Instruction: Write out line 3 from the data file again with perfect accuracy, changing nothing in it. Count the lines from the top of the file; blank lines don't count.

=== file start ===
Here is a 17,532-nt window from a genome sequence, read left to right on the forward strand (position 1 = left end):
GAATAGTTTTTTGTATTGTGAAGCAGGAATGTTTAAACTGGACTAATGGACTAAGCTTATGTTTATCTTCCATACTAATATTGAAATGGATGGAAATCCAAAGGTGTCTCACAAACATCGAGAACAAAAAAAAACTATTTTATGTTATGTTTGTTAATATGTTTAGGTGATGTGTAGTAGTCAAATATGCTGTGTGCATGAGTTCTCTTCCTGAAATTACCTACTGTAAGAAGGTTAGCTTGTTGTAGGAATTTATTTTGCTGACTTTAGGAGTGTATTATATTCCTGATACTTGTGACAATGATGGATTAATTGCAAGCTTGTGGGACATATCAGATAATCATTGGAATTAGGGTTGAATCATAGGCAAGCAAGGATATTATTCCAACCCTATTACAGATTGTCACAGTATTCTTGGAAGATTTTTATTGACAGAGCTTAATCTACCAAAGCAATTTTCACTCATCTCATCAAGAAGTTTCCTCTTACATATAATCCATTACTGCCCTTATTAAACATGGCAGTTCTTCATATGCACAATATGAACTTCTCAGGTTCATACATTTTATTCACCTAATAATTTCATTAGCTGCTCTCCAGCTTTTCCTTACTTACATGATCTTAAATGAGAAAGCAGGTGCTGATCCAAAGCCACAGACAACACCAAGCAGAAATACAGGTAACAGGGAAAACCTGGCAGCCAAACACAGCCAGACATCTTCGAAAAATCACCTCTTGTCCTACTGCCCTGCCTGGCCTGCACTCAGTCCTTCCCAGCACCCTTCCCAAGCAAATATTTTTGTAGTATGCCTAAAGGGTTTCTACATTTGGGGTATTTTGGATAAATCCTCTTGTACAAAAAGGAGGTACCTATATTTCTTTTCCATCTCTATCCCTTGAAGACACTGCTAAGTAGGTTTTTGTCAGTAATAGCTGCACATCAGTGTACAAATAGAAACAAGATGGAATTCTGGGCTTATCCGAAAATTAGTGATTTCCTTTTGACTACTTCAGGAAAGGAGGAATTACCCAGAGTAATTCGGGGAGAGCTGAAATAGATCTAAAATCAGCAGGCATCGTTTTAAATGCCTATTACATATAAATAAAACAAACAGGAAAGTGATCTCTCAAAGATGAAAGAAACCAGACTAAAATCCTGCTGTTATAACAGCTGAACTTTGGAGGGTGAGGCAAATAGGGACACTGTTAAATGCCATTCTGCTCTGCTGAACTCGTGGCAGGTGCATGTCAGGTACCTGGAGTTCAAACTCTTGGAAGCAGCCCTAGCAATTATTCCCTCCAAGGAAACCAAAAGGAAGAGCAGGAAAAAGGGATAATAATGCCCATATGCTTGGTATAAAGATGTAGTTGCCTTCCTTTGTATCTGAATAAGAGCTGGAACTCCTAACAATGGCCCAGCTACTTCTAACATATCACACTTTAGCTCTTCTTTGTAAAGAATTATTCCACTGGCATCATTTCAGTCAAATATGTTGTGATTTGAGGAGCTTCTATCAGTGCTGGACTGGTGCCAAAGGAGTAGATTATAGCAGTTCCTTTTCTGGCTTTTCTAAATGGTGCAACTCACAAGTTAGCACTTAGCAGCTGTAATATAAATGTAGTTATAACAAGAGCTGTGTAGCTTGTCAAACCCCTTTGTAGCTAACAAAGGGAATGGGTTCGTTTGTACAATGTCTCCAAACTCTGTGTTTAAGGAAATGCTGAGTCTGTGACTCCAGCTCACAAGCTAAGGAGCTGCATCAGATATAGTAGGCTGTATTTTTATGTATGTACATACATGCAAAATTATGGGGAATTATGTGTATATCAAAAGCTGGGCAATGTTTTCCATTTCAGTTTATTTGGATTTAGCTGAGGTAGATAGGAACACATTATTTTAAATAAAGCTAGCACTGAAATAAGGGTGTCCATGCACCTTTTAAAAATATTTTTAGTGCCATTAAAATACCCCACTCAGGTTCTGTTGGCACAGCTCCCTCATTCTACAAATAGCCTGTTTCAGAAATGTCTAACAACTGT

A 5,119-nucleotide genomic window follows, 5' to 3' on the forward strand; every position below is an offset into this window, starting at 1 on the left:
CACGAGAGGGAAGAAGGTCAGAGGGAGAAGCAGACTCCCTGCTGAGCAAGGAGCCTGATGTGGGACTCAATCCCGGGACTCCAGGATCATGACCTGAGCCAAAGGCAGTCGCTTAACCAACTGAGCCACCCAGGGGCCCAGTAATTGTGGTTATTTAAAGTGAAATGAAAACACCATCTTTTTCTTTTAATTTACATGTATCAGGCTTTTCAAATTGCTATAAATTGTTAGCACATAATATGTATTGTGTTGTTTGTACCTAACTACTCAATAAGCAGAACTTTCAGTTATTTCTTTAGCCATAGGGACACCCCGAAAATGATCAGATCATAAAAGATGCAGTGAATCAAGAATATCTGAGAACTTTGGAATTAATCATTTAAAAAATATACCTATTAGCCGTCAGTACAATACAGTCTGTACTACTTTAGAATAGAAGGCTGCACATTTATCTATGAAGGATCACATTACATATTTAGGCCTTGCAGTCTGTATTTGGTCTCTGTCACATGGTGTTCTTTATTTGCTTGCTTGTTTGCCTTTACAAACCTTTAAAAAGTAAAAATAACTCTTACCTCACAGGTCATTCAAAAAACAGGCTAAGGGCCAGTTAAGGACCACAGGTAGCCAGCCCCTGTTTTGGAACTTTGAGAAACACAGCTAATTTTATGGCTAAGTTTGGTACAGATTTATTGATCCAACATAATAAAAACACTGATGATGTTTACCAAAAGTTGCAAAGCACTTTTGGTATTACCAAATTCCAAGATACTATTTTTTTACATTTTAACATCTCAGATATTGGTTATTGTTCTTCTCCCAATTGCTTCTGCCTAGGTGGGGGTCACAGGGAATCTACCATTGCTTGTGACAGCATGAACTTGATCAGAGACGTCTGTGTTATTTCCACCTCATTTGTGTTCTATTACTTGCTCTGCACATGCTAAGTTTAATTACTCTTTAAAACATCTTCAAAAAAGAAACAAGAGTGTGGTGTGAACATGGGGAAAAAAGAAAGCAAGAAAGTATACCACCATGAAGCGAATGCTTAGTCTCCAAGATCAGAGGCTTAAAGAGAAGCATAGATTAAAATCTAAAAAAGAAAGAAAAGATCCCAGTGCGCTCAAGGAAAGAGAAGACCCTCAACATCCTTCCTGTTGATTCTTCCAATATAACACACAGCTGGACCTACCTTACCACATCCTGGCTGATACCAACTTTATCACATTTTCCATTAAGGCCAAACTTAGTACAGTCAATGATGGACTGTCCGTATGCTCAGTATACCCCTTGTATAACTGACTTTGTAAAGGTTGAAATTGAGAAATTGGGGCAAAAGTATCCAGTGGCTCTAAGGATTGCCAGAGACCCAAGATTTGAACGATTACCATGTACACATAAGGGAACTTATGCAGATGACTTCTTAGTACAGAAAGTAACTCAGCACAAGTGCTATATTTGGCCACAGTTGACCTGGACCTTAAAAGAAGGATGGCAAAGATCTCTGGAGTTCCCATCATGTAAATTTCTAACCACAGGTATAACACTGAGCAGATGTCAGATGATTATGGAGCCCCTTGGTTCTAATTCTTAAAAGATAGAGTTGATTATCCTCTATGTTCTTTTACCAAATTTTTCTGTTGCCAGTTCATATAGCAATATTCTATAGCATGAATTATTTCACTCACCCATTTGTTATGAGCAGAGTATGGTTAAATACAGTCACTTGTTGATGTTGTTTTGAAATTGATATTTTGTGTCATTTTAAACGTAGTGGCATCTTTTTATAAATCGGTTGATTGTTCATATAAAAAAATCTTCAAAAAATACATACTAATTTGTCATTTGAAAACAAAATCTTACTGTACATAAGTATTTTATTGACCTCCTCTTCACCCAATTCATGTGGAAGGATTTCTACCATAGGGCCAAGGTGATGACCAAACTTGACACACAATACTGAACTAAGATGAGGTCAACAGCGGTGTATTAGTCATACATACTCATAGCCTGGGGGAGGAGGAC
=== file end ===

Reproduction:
A 5,119-nucleotide genomic window follows, 5' to 3' on the forward strand; every position below is an offset into this window, starting at 1 on the left: